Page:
Persons can be deducted from this group who, at the time of their departure, have reached the age limit specified in Section 19 AbgG (as amended) and have not given the Bundestag at least one (Section 19 AbgG in the version of December 22, 2007) or eight years (§ 19 AbgG in the version of February 21, 1996). According to the administrative practice of the Bundestag administration as explained in the oral hearing, this group of people has no right to benefits under Section 22 (1) AbgG from the outset. The age of the retired members of parliament and the length of their membership is also publicly known (https://www.bundestag.de/abnahme/).

For the remaining potential recipients of benefits under Section 22 (1) AbgG, it can be found out - if necessary in the exclusion procedure - whether the members of parliament left the Bundestag for health or other reasons (e.g. taking up another professional activity). The defendant explained in a comprehensible manner that this is easily possible because the persons concerned, as members of the Bundestag, are in the public eye at the time of their illness. In some cases, the reasons for leaving are documented in a list (cf. https://de.wikipedia.org/wiki/Liste_der_Teiler_des_Deutschen _Bundestag_(19._Electionperiod)#Ausgescheide_Abnahmen), in some cases they can be determined through individual research.

Contrary to the plaintiff's opinion, the use of public databases (e.g. Wikipedia) does not conflict with their lack of reliability. On the one hand, Art. 4 No. 1 Hs. 2 DSGVO (only) requires the possible, but not the secure identifiability; and on the other hand, the publicly accessible information can be verified or falsified by additional research. The plaintiff's further objection that Members of Parliament could hold other public or private offices in addition to receiving benefits under Section 22 (1) AbgG is not correct. Because § 22 para. 1 AbgG requires a permanent or such a significant impairment of the work capacity that the applicant can no longer exercise his mandate and, upon leaving the Bundestag, the exercised at the time of his election to the Bundestag or any other reasonable activity, which also administrative practice of the Bundestag administration.

Nothing else follows from the judgment of the Chamber of June 18, 2015 (VG 2 K 176/14 - juris). In the opinion of the court, there was not a sufficient probability that an individualized allocation would be possible when the number of house passes issued was announced (paragraph 30). The judgment does not allow any conclusions to be drawn for the prognosis to be made here on a case-by-case basis. Contrary to the opinion of the plaintiff, constitutional and conventional law considerations do not necessitate a different decision. This is because the right of third parties to secrecy of their personal data under Article 2(1) in conjunction with Article 1(1) of the Basic Law and Article 8(1) of the ECHR conflicts with the right to access information. In this tension, the legislator has given relative priority to data protection (BVerwG, judgment of March 17, 2016 - BVerwG 7 C 2/15 - BVerwGE 154, 231 para. 25).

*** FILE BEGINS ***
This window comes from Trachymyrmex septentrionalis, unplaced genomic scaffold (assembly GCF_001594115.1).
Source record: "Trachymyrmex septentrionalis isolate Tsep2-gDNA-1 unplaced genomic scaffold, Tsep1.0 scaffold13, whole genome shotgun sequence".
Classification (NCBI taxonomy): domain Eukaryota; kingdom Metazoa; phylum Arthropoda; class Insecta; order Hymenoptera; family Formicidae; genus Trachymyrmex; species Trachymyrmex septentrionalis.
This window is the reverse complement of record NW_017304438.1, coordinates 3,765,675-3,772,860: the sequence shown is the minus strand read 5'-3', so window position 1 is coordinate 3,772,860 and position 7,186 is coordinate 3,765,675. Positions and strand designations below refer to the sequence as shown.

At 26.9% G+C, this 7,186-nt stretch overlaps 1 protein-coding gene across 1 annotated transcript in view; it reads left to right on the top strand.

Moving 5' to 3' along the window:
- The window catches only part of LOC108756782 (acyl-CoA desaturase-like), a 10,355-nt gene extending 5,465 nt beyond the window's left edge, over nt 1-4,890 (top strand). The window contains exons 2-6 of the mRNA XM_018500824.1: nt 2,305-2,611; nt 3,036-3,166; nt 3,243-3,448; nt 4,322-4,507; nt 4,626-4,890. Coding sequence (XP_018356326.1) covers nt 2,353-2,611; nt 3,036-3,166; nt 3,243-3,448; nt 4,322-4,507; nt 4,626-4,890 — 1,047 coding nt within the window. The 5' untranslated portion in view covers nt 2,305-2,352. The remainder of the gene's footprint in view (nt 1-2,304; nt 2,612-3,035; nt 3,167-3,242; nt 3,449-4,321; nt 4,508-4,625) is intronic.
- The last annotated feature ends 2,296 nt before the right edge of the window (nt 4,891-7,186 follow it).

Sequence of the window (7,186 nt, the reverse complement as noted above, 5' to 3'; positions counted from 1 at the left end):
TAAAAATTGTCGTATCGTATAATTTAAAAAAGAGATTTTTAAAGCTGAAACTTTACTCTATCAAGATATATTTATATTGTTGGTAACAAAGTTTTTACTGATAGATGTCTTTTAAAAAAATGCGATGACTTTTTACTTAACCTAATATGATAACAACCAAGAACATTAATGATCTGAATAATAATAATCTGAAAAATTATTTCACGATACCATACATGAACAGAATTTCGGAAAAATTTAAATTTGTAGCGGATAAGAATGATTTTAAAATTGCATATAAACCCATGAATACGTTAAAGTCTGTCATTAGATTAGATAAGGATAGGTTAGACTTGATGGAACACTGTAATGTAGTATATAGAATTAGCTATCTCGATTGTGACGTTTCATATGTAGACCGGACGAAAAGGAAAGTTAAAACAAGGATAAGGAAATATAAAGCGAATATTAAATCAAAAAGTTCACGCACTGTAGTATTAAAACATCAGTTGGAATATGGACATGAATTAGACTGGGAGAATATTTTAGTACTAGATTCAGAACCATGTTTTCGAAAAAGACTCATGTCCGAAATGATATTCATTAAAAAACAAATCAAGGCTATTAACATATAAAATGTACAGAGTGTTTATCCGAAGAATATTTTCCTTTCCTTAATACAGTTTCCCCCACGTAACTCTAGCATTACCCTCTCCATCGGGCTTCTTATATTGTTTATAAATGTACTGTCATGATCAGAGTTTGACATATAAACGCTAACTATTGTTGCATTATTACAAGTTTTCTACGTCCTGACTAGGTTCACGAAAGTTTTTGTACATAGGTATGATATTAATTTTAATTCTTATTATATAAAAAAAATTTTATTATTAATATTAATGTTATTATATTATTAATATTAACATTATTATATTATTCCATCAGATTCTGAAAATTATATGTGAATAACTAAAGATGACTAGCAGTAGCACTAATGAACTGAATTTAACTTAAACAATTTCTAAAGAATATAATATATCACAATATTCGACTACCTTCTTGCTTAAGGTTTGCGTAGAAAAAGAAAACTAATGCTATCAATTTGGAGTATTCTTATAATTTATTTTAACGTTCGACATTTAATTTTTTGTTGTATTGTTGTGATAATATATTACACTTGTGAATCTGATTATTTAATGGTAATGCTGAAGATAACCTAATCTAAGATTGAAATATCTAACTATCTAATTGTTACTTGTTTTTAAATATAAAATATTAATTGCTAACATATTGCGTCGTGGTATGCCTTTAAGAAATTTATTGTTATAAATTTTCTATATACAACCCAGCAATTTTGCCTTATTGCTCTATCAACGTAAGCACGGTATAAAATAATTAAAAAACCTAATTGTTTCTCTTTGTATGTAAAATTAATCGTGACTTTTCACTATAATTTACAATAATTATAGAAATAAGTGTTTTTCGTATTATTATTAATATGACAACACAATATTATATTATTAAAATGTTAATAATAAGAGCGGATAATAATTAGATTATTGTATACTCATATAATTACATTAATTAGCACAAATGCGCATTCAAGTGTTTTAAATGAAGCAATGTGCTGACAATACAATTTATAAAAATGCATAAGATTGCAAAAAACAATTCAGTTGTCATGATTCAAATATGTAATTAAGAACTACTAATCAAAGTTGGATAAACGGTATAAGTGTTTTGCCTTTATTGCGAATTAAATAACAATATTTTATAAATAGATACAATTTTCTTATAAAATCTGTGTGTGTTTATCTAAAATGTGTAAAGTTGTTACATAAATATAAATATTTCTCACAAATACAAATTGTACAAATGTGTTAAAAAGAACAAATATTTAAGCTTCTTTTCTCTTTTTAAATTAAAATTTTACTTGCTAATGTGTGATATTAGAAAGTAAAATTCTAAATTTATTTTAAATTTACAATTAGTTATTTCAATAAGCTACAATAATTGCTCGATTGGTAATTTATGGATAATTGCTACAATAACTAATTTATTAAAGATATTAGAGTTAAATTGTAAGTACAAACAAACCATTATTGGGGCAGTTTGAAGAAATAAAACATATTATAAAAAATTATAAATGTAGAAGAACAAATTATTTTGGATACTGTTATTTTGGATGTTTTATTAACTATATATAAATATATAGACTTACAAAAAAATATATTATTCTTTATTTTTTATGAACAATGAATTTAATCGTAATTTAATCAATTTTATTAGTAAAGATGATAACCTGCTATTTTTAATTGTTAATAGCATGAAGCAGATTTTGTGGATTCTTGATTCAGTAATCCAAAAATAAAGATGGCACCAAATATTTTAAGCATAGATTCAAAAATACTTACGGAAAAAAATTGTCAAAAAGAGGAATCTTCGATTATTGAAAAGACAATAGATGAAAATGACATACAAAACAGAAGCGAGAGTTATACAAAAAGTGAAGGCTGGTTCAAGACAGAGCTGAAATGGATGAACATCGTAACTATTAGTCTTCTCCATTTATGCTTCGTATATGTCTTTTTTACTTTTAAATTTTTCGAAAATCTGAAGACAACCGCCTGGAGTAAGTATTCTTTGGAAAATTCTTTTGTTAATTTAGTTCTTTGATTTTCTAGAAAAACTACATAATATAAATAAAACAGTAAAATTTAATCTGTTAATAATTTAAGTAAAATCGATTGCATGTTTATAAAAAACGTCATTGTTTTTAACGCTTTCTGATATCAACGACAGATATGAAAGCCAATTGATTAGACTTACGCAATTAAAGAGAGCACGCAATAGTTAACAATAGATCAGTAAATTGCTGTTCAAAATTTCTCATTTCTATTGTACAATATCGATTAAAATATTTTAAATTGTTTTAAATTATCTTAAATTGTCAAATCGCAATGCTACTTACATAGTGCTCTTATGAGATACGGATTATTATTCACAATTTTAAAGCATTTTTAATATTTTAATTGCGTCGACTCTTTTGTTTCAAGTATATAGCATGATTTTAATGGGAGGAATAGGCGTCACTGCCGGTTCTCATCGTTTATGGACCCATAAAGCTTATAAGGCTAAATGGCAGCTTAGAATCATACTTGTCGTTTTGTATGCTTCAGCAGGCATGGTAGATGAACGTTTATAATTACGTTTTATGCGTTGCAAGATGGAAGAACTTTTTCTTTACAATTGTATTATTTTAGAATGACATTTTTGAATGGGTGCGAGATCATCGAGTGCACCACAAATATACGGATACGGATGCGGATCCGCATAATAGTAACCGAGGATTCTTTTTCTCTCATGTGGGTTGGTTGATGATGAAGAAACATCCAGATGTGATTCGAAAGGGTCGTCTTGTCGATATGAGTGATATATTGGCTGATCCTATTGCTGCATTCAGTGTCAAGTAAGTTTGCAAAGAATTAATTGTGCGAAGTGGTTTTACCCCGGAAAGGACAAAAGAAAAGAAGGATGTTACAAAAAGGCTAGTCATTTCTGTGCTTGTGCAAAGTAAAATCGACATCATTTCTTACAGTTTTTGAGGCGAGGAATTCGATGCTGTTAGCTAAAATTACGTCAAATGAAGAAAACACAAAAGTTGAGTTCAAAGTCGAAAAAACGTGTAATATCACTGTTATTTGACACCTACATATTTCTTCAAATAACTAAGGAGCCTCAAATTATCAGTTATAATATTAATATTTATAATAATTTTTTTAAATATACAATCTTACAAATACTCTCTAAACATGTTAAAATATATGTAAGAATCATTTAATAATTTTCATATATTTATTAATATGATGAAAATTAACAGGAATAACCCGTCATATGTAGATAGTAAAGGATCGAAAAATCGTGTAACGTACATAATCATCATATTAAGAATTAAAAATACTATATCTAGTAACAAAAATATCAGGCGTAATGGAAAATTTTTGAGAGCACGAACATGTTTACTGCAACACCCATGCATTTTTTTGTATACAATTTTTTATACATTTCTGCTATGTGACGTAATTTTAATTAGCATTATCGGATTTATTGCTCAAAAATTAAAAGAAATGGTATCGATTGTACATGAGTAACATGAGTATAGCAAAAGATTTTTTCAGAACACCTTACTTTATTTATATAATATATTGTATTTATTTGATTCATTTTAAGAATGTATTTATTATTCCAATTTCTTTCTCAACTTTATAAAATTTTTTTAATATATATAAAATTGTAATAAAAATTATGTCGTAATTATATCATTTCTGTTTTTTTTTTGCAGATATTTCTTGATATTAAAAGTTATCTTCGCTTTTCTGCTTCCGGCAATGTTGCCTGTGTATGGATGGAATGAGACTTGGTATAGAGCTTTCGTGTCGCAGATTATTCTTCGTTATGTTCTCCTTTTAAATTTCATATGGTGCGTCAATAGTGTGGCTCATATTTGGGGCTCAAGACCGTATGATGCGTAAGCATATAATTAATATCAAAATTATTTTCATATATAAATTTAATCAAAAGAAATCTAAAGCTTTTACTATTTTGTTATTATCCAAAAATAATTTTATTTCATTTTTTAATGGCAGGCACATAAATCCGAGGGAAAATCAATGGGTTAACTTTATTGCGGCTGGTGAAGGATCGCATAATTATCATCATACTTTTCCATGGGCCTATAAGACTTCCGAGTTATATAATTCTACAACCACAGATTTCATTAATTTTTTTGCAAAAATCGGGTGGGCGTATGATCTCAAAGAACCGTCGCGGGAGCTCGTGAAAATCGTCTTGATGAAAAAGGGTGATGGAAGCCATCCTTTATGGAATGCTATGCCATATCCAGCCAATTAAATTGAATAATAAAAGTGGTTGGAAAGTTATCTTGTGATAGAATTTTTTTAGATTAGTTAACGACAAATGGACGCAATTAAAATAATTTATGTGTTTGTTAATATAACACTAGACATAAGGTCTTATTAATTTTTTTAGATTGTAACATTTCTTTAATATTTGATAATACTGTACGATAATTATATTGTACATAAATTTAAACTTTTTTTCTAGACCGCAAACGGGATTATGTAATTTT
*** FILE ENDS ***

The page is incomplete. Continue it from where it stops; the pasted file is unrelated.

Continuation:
b) The persons concerned have refused their consent to the disclosure of their data and their interest in secrecy, which is worthy of protection, outweighs the plaintiff's interest in information.

aa) This follows from § 5 paragraph 1 sentence 2 IFG. According to this, special categories of personal data within the meaning of Art. 9 Para. 1 DSGVO may only be transmitted if the third party has expressly consented. This provision prohibits the processing of health data, among other things. According to Art. 4 No. 15 GDPR, health data is personal data that relates to the physical or mental health of a natural person and from which information about their state of health can be derived. The information as to whether the Bundestag administration has approved an application pursuant to Section 22 (1) AbgG contains an assessment by the Bundestag administration of the physical and/or mental state of health of the applicant.

bb) In addition, access to information is opposed to Section 5 (2) alternative 1 IFG. According to this, the applicant's interest in information does not outweigh information from documents insofar as they are related to the service or official relationship or a mandate of the third party. The requested information is in a legally prescribed connection with the mandate of the deputy (see BVerwG, judgment of November 27, 2014 - BVerwG 7 C 20/12 - BVerwGE 151, 1 para. 22). Because they have the decision on applications for old-age compensation in accordance with Section 22 (1) AbgG and thus a manifestation of the appropriate compensation constitutionally required under Article 48 (3) sentence 1 GG (Klein, in: Dürig/Herzog/Scholz, GG, 2016, Article 48 marginal number 171; Welti, in: Austermann/Schmahl, AbgG, 2016, § 22 marginal number 3) on the subject.